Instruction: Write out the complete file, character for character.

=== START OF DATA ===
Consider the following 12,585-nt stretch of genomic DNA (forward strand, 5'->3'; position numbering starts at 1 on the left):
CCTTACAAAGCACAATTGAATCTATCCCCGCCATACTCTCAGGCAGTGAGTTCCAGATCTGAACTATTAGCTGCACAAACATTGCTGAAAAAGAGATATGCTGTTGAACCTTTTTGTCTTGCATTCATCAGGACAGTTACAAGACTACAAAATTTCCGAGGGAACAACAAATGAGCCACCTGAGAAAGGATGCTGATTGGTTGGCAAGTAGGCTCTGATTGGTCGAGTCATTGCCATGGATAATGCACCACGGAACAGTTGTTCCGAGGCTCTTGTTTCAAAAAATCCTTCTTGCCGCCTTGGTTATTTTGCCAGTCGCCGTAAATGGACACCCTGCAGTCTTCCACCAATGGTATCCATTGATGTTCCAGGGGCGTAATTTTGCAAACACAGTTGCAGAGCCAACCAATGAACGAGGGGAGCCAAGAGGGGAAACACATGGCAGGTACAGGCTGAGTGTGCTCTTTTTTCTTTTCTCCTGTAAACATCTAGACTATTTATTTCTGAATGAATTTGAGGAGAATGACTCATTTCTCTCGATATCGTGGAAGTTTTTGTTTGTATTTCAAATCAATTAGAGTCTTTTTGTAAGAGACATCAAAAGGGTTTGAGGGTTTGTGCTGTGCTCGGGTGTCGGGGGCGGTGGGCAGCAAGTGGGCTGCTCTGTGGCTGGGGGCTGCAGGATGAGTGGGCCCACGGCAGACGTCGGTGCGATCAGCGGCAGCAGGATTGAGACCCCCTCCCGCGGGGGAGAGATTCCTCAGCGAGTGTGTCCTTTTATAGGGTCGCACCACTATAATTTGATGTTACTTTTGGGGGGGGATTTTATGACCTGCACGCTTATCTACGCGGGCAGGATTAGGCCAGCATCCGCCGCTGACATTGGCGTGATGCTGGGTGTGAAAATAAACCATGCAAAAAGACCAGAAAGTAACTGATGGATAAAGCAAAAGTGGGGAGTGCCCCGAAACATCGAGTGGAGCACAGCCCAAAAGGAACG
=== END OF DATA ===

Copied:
Consider the following 12,585-nt stretch of genomic DNA (forward strand, 5'->3'; position numbering starts at 1 on the left):
CCTTACAAAGCACAATTGAATCTATCCCCGCCATACTCTCAGGCAGTGAGTTCCAGATCTGAACTATTAGCTGCACAAACATTGCTGAAAAAGAGATATGCTGTTGAACCTTTTTGTCTTGCATTCATCAGGACAGTTACAAGACTACAAAATTTCCGAGGGAACAACAAATGAGCCACCTGAGAAAGGATGCTGATTGGTTGGCAAGTAGGCTCTGATTGGTCGAGTCATTGCCATGGATAATGCACCACGGAACAGTTGTTCCGAGGCTCTTGTTTCAAAAAATCCTTCTTGCCGCCTTGGTTATTTTGCCAGTCGCCGTAAATGGACACCCTGCAGTCTTCCACCAATGGTATCCATTGATGTTCCAGGGGCGTAATTTTGCAAACACAGTTGCAGAGCCAACCAATGAACGAGGGGAGCCAAGAGGGGAAACACATGGCAGGTACAGGCTGAGTGTGCTCTTTTTTCTTTTCTCCTGTAAACATCTAGACTATTTATTTCTGAATGAATTTGAGGAGAATGACTCATTTCTCTCGATATCGTGGAAGTTTTTGTTTGTATTTCAAATCAATTAGAGTCTTTTTGTAAGAGACATCAAAAGGGTTTGAGGGTTTGTGCTGTGCTCGGGTGTCGGGGGCGGTGGGCAGCAAGTGGGCTGCTCTGTGGCTGGGGGCTGCAGGATGAGTGGGCCCACGGCAGACGTCGGTGCGATCAGCGGCAGCAGGATTGAGACCCCCTCCCGCGGGGGAGAGATTCCTCAGCGAGTGTGTCCTTTTATAGGGTCGCACCACTATAATTTGATGTTACTTTTGGGGGGGGATTTTATGACCTGCACGCTTATCTACGCGGGCAGGATTAGGCCAGCATCCGCCGCTGACATTGGCGTGATGCTGGGTGTGAAAATAAACCATGCAAAAAGACCAGAAAGTAACTGATGGATAAAGCAAAAGTGGGGAGTGCCCCGAAACATCGAGTGGAGCACAGCCCAAAAGGAACG